There are a number of reasons to stay in one of Anderson’s Harbour Cottages in autumn and winter, since they are so snuggly, warm and cosy, while you watch the sea from them – and on some days doing wild and exciting things!

Another reason is that the autumns and winter accommodation rates are a fraction of the usual summer rates.  But the best reason … is to have the privilege of seeing the Northern Lights.  Below is an extract from Visit Orkney telling you about this spectacular treat you can indulge in over the romantic, good for the soul months in winter …right on the sea.

Autumn and winter is time for the awe-inspiring Aurora Borealis to light up the sky! Orkney is one of the best places to see the Northern Lights thanks to our location and lack of light pollution – all you need are clear skies, a good view north…and plenty of warm clothing!

The phenomenon, known as the ‘Merry Dancers’ locally, is caused by solar wind from the sun colliding with magnetic particles in the Earth’s atmosphere.

When everything aligns perfectly, people on the ground can be treated to beautiful displays of green, purple and red light, dancing across the night sky.

Take a look at our video of previous northern lights displays in Orkney, captured using timelapse images from local photographers

So how can you make sure you see the Northern Lights in all their glory during your time in Orkney? Unfortunately, we can’t provide a timetable (can you imagine how many tickets we could sell if we could?!), but here are some helpful tips on how to make sure you’re in the right place, at the right time:

Check the weather forecast – if it’s going to be a cloudy night then you won’t see anything, irrespective of the strength of the Aurora.

Do your research – it can be a complicated business, especially if your experience of predicting the perfect solar conditions isn’t entirely up to scratch! That’s why you can let the experts do it for you. Join the excellent Orkney Aurora Group on Facebook for advice and early warning of potential displays. Members post regular updates, as well as some beautiful images and videos.

Other options are available too. You can visit the Space Weather Live website, or sign up for alerts from Aurorawatch UK.

Pack your bags – if you’re going to take your Aurora hunting seriously, you might be out and about for a while! It’s very much an outdoor activity, so we’d recommend plenty of layers and a good, warm hat. A flask with a hot drink is advisable, and some supplies to keep your energy up are vital – especially if it’s one of those nights when the Dancers don’t dim until the early hours of the morning!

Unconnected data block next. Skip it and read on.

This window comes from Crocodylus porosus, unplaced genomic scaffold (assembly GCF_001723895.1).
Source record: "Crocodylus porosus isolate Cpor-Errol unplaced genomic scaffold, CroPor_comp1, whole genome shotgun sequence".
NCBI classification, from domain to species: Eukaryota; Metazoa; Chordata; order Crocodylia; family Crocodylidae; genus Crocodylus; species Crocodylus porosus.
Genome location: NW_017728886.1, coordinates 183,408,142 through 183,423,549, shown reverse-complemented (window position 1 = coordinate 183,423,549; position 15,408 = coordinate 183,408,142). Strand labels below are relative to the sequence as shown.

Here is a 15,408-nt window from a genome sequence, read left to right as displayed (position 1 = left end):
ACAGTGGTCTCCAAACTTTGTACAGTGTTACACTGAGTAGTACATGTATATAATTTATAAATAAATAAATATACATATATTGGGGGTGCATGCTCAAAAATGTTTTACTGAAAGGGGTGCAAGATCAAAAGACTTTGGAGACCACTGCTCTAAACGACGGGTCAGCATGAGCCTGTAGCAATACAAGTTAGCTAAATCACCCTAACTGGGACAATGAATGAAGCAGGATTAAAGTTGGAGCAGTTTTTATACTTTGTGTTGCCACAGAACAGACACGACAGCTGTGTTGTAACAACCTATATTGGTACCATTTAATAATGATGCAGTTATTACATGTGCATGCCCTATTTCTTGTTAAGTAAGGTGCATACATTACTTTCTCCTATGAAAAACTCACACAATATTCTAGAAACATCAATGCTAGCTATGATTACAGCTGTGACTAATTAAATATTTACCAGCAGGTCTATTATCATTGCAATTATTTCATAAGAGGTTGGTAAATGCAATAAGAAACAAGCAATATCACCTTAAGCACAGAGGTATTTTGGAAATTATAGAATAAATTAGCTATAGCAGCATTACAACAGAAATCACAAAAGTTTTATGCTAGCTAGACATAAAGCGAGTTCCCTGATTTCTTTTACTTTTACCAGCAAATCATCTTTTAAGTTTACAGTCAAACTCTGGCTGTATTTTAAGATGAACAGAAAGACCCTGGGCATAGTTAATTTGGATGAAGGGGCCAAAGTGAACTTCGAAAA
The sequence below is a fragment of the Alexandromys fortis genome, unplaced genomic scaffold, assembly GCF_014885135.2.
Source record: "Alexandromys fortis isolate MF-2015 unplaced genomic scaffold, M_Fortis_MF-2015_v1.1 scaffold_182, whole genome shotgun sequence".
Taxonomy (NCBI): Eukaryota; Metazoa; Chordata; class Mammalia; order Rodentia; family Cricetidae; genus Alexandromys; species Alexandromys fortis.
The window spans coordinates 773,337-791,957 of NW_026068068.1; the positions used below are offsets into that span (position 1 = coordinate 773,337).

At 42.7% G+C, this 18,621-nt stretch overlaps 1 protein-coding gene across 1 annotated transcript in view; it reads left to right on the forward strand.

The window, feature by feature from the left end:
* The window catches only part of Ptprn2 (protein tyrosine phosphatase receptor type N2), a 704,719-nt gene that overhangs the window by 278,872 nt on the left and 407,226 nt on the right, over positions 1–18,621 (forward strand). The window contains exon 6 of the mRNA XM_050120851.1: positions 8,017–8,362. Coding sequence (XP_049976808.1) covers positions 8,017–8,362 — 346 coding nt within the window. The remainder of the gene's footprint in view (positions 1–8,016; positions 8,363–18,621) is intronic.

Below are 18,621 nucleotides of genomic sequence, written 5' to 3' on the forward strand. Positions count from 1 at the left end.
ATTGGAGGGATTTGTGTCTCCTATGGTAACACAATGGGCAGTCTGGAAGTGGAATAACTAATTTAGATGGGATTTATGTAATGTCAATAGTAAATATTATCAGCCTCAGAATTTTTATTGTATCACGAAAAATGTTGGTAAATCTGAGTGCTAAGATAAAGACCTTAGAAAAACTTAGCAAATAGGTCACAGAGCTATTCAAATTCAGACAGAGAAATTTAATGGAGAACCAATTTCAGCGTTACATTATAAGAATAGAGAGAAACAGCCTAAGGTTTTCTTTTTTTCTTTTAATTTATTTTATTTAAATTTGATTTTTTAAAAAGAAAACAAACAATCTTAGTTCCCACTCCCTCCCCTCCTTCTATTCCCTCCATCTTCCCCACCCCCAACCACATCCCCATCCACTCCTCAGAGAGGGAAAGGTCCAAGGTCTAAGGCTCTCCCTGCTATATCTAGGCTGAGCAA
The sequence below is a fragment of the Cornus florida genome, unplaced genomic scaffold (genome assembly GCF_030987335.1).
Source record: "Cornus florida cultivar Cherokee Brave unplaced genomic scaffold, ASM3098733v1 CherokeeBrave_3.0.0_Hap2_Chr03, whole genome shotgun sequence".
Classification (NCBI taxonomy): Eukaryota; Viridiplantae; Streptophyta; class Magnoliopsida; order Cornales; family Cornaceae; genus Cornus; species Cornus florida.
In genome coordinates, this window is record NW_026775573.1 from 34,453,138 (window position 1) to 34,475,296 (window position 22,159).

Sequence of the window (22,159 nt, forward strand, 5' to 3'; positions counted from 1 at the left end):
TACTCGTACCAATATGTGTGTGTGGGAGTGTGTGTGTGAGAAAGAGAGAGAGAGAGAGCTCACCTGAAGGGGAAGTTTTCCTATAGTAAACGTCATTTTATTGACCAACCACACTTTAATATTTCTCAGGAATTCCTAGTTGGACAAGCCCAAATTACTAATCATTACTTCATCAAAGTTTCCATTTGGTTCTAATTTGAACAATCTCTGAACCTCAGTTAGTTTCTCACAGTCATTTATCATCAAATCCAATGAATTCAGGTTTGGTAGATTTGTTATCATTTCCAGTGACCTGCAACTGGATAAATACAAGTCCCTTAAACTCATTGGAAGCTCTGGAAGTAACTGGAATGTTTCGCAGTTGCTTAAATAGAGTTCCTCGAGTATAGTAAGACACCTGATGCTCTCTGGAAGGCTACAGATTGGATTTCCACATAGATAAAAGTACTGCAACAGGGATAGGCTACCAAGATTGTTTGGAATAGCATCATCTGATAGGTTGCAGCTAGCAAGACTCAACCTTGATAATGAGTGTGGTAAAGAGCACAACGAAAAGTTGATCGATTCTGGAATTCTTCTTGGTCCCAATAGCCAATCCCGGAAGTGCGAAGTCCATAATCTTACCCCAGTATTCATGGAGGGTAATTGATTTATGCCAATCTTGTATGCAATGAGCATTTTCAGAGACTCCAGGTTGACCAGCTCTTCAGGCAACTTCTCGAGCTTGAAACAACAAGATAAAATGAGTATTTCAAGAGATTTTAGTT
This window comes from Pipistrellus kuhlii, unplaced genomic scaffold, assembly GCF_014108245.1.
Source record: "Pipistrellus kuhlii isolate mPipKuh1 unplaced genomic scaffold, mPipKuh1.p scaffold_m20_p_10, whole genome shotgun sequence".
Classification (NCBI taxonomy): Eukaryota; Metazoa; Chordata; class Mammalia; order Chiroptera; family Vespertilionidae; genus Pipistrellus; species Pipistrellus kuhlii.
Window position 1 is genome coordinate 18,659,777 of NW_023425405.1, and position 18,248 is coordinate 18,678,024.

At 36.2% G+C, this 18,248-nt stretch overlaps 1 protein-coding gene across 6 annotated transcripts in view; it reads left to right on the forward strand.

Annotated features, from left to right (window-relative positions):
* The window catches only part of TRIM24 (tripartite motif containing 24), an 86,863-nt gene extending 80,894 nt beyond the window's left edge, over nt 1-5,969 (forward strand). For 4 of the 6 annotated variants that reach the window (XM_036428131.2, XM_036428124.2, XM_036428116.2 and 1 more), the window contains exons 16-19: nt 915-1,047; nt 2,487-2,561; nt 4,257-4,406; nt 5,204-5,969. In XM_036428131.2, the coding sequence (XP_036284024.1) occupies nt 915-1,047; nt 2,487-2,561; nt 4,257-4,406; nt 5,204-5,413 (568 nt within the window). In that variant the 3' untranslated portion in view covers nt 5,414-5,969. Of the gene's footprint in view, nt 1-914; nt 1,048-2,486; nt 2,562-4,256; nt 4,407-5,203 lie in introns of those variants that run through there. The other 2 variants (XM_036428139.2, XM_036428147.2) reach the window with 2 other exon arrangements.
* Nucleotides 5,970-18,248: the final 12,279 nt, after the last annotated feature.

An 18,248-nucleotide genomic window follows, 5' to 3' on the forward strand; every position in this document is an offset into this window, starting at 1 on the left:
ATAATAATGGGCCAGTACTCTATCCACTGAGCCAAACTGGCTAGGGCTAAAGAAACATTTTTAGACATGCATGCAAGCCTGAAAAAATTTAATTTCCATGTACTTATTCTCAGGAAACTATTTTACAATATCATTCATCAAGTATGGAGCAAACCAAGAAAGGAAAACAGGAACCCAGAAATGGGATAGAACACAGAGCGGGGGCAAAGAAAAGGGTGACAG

Set your camera – sometimes what you can see with the naked eye can vary massively from the colours your camera can pick up. Sometimes a dull, green glow in the distance can be a beautiful display of colour on your camera’s viewfinder. Getting to grips with your settings is the hard part – luckily the Orkney Aurora Group has provided this handy guide.

Pick your location – there are so many perfect places to watch the Northern Lights in Orkney. How about one of our famous ancient sites? Or from a stunning beach, with the rolling waves as a soundtrack to the show? Orkney’s north isles are perhaps the ideal locations, with very little light pollution and low-lying landscapes, giving uninterrupted views.

Have a look at some of these images for location inspiration…

Northern Lights from Ness Beach, Shapinsay, Orkney - image by Callum Orr

Aurora above Kirbister Loch in Orphir - image by John Wishart

Mirrie Dancers above the Standing Stones of Stenness, Orkney - image by John Wishart

The Italian Chapel, Orkney - image by Pawel Kuzma

Aurora at Hammars Hill, Orkney - image by Mark Ferguson

Aurora over Deerness, Orkney - image by Premysl Fojtu

Other popular places include: the Brough of Birsay, the Broch of Gurness, Inganess Bay, the Ring of Brodgar and Wideford Hill. All of these locations have clear views north and nearby parking. Pick your spot, cross your fingers and then sit back and enjoy the beautiful northern lights during our cold, clear northern nights.